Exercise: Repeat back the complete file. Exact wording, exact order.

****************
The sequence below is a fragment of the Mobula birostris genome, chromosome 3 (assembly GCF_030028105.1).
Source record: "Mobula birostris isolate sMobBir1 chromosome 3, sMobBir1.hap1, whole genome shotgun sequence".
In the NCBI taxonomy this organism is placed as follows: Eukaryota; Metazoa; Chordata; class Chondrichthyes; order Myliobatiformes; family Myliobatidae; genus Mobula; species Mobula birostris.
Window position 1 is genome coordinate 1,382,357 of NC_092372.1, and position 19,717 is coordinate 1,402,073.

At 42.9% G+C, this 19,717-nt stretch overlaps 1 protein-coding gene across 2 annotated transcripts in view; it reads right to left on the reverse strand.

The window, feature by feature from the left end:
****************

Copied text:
The sequence below is a fragment of the Mobula birostris genome, chromosome 3 (assembly GCF_030028105.1).
Source record: "Mobula birostris isolate sMobBir1 chromosome 3, sMobBir1.hap1, whole genome shotgun sequence".
In the NCBI taxonomy this organism is placed as follows: Eukaryota; Metazoa; Chordata; class Chondrichthyes; order Myliobatiformes; family Myliobatidae; genus Mobula; species Mobula birostris.
Window position 1 is genome coordinate 1,382,357 of NC_092372.1, and position 19,717 is coordinate 1,402,073.

At 42.9% G+C, this 19,717-nt stretch overlaps 1 protein-coding gene across 2 annotated transcripts in view; it reads right to left on the reverse strand.

The window, feature by feature from the left end: